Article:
At 81 years old, Bill Hill still considers himself an athlete, 60 years after playing college basketball and baseball. “Once an athlete, always an athlete,” Bill said recently. “Exercise is just a way of life for me.”
Bill began his college career playing both basketball and baseball for the University of Kentucky. Wanting more playing time, he transferred to Kentucky Wesleyan playing basketball and baseball until he injured his knees, no longer allowing him to play basketball competitively. He finished his athletic career playing baseball, and attained his bachelor’s degree in physical education and health; his minor was in biology. He later earned a master’s degree in school administration at Indiana State University and a Ph.D. in education at SIU-Carbondale.
Bill is a man who knows his body, yet when he began experiencing tightness across his chest in 2016, Bill thought soreness was from exercising at the EIU Rec Center. He knew enough to visit his primary care doctor, Family Physician Gary Mikel, MD. They agreed to wait a few days to see if the discomfort dissipated, however, the discomfort continued. “I value Dr. Mikel’s opinion. He’s been my doctor since 2005 and in a consoling way and true to our friendship, he said ‘Bill at your age, you need to see a cardiologist to see if you have a cardiovascular problem,’” Bill said. His office made an appointment to see Prairie Heart Institute Cardiologist Michael LaMonto, DO, at Sarah Bush Lincoln.
Dr. LaMonto ordered a stress test to help determine the source of Bill’s pain. While reviewing the results, Dr. LaMonto identified an irregular heartbeat. Because an echocardiogram didn’t reveal any new information—and Dr. LaMonto was still suspicious-- he suggested that Bill have a cardiac catheterization to determine if there was something more going on. While weighing the value of the catheterization, Bill sought Dr. Mikel’s guidance, once again. Together they agreed to move forward with the catheterization. Prairie Heart Institute Interventional Cardiologist Amit Dande, MD, performed the heart cath.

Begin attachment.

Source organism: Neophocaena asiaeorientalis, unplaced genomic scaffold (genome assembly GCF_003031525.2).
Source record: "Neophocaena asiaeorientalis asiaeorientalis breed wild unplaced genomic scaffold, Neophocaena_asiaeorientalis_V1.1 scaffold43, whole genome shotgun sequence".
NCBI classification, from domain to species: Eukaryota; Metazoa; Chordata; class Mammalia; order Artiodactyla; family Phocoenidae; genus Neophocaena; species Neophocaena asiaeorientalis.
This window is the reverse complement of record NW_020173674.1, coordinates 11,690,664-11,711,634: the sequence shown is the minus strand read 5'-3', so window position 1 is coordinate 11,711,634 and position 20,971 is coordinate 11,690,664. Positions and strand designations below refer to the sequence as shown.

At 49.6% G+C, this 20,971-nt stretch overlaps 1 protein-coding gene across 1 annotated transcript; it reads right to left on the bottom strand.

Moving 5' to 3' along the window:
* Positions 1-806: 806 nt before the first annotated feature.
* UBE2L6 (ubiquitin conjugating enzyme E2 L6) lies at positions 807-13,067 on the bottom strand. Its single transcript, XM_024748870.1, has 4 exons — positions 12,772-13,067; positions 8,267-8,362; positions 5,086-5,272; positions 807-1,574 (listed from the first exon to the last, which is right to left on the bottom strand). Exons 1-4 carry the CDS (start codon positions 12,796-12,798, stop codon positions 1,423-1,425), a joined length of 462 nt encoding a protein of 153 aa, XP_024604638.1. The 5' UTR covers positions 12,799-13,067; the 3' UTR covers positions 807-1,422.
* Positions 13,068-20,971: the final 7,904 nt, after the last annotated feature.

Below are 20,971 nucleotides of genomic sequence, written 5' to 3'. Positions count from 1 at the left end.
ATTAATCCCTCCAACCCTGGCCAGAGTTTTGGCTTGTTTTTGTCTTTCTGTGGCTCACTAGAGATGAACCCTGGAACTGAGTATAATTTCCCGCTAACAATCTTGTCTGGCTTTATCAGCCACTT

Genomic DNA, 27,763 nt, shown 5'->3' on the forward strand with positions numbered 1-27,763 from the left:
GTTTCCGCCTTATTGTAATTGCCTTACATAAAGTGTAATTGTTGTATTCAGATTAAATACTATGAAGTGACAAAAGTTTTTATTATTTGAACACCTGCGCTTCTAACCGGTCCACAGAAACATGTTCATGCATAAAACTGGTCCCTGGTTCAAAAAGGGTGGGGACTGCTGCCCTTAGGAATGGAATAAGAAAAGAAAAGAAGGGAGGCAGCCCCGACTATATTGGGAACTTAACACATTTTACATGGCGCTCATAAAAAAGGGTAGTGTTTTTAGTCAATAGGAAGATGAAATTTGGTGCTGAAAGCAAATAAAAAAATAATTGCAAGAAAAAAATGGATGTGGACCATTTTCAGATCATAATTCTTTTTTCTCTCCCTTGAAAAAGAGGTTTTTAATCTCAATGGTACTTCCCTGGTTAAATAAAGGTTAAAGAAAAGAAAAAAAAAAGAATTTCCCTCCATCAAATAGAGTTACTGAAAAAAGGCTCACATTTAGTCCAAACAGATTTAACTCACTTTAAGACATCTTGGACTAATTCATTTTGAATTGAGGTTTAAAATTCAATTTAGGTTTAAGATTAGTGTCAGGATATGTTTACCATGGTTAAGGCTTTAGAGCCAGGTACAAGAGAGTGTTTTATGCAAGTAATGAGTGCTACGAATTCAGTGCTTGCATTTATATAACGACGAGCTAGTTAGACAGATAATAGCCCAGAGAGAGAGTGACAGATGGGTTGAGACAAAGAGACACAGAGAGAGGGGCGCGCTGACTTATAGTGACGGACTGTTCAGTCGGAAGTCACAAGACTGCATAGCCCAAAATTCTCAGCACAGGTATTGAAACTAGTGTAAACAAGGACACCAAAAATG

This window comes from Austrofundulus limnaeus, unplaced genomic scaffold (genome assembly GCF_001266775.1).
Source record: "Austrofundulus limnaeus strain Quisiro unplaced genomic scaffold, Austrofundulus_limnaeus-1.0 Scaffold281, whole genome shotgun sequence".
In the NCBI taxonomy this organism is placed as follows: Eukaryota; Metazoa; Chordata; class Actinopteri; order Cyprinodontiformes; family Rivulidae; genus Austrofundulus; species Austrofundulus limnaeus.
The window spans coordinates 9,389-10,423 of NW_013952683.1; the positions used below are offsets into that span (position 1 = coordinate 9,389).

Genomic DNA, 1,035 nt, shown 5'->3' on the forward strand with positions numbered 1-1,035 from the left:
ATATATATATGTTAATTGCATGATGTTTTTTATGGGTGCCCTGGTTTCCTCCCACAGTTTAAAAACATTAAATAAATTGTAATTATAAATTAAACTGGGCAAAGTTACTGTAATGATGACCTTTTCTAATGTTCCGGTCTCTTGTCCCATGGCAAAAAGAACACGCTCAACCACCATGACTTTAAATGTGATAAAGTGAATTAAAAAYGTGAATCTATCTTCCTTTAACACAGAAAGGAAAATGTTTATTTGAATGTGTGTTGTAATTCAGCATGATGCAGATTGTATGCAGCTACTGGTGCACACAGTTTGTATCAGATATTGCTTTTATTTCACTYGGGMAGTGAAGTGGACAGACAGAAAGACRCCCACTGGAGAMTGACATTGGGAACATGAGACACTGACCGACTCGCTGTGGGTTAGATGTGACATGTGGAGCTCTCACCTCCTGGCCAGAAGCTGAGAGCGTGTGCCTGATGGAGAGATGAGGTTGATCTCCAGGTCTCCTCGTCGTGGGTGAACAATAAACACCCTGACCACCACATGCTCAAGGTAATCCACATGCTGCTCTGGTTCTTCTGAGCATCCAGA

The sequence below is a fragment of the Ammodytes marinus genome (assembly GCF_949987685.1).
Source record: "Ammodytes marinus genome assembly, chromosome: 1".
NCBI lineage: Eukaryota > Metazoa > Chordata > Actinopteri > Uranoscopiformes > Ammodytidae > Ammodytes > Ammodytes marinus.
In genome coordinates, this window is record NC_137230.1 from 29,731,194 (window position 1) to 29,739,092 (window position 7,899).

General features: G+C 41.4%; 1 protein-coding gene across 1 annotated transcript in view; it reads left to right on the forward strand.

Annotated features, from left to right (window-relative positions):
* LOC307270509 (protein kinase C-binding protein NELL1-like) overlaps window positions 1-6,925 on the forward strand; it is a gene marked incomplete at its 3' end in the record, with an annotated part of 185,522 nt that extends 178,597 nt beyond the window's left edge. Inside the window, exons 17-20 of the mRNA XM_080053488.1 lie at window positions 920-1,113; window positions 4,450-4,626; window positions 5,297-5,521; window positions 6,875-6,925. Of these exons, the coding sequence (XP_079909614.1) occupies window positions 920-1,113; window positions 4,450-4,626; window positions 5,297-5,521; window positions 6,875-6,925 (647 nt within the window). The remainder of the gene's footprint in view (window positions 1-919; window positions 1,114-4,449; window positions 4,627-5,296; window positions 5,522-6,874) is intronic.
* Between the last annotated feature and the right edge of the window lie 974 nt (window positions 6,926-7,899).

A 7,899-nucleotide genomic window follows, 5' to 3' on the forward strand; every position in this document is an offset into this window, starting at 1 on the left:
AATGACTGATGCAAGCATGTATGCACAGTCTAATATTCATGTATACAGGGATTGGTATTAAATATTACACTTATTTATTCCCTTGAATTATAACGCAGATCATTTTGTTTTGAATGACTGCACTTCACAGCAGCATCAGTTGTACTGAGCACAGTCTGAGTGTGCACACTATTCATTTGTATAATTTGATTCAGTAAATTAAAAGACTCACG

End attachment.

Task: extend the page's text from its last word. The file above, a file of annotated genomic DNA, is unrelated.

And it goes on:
The cardiac cath revealed a 30 to 40 percent blockage in the arteries around the heart, which luckily did not warrant the use of angioplasty or placement of stents. Instead, Dr. LaMonto decided to monitor Bill’s irregular heartbeat and manage it with medication and periodic echocardiogram monitoring. “Dr. LaMonto and Dr. Dande did an excellent job explaining my health condition to me and what I needed to know and do,” Bill said.
“The Heart Center staff was very caring in their approaches to my medical needs. As a longtime educator and superintendent for 26 years, Bill says “I can say without hesitancy, that I give the Heart Center staff an “A” for their care. They really made my ordeal a real great experience. I was immensely pleased that I was treated like a person as well as a patient.”
While Bill doesn’t play basketball or baseball any longer, he is an avid tennis player of more than 35 years. With a clean bill of health and no chest pains, Bill looks forward to getting back on the court.
Bill believes so strongly in the SBL Heart Center that he serves on the capital campaign committee, Life … Nothing Beats It, and contributed a major gift to the campaign. The committee has raised $1.4 million of the $2 million goal to help fund the $31 million expansion of the Heart Center, which includes adding a second cardiac catheterization lab, more exam rooms, and consolidates the rehab gym, stress testing, echocardiography, pulmonary function testing, EKG, and nuclear medicine into one area. The second floor includes 20 private patient rooms. The new addition to the southeast side of the Health Center will open in Fall 2018.
To make a donation to the capital campaign, please contact Amy Card, SBL Health Foundation, at 217 258-4177.